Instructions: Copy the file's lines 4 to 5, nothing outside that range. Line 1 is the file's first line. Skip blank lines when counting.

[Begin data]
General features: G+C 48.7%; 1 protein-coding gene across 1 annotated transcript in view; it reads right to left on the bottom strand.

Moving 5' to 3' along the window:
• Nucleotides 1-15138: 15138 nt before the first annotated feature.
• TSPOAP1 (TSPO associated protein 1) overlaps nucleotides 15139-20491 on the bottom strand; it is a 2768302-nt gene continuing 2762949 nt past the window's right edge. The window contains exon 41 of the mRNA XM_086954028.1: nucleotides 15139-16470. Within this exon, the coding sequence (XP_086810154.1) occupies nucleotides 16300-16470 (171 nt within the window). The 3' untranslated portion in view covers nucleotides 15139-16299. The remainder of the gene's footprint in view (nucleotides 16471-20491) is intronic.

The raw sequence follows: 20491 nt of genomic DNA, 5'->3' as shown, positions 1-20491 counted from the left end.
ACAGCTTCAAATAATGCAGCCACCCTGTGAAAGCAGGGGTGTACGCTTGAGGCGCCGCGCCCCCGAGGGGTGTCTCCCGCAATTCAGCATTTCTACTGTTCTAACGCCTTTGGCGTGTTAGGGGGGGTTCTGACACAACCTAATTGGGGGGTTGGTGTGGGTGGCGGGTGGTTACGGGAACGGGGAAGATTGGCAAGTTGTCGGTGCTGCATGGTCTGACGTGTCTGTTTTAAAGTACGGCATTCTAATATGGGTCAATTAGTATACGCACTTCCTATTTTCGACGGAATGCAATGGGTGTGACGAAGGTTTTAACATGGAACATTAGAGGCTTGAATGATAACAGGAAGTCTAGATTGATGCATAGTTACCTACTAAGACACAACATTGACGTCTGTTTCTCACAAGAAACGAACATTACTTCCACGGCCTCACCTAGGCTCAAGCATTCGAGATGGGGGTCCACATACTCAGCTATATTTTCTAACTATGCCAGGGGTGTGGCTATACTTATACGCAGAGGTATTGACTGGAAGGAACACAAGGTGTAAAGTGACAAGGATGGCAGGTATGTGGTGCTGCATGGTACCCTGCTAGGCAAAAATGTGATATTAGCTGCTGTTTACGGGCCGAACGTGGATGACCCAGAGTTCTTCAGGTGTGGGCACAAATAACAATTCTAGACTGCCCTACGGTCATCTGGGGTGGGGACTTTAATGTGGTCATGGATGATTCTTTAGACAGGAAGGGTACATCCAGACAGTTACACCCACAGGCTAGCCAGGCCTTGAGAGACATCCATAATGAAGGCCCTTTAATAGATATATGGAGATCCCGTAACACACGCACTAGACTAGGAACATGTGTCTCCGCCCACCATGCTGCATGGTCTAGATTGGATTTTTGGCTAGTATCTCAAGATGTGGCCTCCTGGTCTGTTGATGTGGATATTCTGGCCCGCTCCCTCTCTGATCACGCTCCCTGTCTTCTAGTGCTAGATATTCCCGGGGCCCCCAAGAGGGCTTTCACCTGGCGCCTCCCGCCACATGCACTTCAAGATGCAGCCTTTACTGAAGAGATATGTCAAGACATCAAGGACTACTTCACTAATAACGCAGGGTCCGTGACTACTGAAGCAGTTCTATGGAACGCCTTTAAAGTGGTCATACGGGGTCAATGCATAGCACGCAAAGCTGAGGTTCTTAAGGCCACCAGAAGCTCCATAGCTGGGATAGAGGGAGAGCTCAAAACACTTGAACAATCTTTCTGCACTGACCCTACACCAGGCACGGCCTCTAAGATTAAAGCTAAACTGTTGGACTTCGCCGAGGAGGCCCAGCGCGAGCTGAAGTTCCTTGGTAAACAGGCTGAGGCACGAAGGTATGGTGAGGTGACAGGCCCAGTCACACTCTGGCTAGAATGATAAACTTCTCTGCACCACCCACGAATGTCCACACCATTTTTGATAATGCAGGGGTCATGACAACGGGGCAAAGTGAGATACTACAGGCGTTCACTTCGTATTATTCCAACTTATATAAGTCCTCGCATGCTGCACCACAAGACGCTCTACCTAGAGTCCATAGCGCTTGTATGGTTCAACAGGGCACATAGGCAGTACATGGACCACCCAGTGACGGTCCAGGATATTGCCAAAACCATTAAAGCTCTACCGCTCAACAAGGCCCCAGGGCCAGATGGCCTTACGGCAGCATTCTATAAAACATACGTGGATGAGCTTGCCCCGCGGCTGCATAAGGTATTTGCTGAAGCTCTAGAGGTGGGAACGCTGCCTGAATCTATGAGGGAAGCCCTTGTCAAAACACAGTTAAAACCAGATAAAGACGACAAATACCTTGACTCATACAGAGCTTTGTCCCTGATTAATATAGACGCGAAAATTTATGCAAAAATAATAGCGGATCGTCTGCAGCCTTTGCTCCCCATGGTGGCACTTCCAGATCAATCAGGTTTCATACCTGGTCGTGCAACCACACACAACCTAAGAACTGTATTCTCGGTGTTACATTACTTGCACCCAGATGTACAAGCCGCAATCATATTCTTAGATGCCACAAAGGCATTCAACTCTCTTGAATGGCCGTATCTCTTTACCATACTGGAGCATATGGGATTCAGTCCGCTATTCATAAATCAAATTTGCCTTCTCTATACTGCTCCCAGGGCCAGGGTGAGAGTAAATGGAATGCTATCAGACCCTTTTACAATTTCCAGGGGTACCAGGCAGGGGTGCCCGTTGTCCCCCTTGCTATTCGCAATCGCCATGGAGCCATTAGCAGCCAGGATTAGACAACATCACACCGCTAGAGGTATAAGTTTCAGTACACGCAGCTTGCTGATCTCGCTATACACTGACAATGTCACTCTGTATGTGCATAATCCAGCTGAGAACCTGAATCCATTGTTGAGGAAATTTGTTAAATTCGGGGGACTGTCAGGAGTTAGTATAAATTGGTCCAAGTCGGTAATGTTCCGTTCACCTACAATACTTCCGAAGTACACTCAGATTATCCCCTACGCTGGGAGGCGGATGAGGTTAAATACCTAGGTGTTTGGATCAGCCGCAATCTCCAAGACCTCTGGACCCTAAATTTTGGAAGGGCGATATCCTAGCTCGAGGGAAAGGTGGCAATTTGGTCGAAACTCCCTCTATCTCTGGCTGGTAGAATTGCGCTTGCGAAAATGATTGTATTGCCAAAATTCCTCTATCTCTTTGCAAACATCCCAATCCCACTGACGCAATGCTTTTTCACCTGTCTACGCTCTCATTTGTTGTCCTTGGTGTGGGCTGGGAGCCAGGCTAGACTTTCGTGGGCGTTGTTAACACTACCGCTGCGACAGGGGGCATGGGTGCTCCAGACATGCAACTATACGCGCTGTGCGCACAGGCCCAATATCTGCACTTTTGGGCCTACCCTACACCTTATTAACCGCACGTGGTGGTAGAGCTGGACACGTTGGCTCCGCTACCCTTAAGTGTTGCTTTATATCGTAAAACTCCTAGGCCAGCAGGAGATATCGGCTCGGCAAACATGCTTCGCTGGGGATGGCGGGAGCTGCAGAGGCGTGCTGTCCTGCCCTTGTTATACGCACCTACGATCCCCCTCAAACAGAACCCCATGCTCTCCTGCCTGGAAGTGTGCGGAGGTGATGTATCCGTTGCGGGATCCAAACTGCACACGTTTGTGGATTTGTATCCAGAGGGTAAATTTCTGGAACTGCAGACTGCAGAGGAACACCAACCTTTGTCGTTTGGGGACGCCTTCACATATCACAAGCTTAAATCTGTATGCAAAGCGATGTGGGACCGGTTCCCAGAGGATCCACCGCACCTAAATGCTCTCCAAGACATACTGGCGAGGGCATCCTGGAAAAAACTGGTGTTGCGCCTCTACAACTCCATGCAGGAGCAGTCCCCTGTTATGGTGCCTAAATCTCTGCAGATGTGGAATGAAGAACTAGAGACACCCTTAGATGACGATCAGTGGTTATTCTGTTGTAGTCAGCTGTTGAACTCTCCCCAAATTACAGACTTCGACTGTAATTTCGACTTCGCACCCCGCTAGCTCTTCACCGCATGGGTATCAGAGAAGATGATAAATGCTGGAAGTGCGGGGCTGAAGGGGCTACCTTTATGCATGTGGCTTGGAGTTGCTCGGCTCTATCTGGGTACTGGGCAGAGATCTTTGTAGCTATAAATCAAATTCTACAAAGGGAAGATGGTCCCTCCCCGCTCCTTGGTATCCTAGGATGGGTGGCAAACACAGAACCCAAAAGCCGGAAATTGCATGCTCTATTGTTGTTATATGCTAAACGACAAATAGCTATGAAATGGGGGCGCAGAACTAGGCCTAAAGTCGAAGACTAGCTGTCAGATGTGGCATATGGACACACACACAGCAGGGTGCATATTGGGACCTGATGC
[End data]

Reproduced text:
• TSPOAP1 (TSPO associated protein 1) overlaps nucleotides 15139-20491 on the bottom strand; it is a 2768302-nt gene continuing 2762949 nt past the window's right edge. The window contains exon 41 of the mRNA XM_086954028.1: nucleotides 15139-16470. Within this exon, the coding sequence (XP_086810154.1) occupies nucleotides 16300-16470 (171 nt within the window). The 3' untranslated portion in view covers nucleotides 15139-16299. The remainder of the gene's footprint in view (nucleotides 16471-20491) is intronic.

The raw sequence follows: 20491 nt of genomic DNA, 5'->3' as shown, positions 1-20491 counted from the left end.